This was the only thing I did not enjoy - the gougeres (you can google it yourself, just like I did subtly under the table in the restaurant) were excellent, but the pink peppercorn cream was just a little too, well, peppery.
This was the only thing I did not enjoy – the gougeres (you can google it yourself, just like I did, with my phone hid subtly under the table) were excellent, but the pink peppercorn cream (in keeping with the red and pink themed Valentine’s menu) was just a little too, well, peppery.
Homemade noodles, sautéed kale and other greens with a poached egg and parmesan. It never tastes this good when I make it at home.
Homemade noodles, sautéed kale and other greens with a poached egg and parmesan. It never tastes this good when I make it at home.
Brandon ordered polenta with roasted brussels sprouts and mushrooms. Maybe my vegetarian diet is rubbing off on him?
Brandon ordered polenta with roasted brussels sprouts and mushrooms.
And no fancy meal is complete without dessert - a warm chocolate cookie with cold milk. The cold milk comes from a specific cow. A specific cow that has a name.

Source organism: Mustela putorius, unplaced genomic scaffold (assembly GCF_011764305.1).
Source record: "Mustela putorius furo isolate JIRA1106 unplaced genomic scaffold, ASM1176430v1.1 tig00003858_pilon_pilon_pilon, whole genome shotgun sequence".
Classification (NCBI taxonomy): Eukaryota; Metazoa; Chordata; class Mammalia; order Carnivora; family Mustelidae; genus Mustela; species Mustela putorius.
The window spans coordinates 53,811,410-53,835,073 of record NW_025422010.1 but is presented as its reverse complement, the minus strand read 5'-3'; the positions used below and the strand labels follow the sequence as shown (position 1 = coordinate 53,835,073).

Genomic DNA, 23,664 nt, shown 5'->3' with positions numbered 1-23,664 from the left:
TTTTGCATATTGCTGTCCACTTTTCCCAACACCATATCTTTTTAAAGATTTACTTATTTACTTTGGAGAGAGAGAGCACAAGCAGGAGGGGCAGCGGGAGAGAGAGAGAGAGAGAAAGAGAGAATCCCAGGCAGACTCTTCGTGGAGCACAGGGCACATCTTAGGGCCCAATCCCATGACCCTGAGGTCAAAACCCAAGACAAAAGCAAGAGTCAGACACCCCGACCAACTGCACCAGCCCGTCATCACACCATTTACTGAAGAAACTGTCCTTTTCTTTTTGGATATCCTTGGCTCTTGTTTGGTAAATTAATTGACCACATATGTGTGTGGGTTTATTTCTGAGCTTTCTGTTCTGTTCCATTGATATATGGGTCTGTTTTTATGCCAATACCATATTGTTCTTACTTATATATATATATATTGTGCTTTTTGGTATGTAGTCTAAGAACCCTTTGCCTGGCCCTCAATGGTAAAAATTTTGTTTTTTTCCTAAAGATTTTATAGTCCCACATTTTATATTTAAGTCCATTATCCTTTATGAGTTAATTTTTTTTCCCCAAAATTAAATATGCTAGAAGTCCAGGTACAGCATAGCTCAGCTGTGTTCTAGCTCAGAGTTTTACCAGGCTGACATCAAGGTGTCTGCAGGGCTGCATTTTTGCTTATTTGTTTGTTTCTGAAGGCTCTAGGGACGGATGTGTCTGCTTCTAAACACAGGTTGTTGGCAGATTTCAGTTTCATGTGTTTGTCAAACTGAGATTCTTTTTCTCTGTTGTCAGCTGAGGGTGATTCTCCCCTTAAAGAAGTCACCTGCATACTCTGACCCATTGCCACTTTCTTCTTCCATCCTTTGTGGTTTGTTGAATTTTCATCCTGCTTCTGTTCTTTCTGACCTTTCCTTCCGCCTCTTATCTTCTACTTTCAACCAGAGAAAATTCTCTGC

And no fancy meal is complete without dessert – a warm chocolate chocolate chip cookie with cold milk. The cold milk comes from a specific cow. A specific cow that has a name. Did I mention that we were in Portland?

Ned Ludd is not my favorite restaurant in Portland (more on that in a bit), but it was an excellent meal in a restaurant committed to every aspect of the food that they serve.

You can’t spend a weekend in Portland without doing brunch. It’s just what you do in Portland. After deciding we didn’t want to wait for two hours to get a table at Tasty n Alder, we found ourselves at Cheryl’s on 12th, which had a much more reasonable wait.

Not only was there a shorter wait, there were also complimentary beignet like things, warm out of the oven and coated in sugar. I think we made a good choice.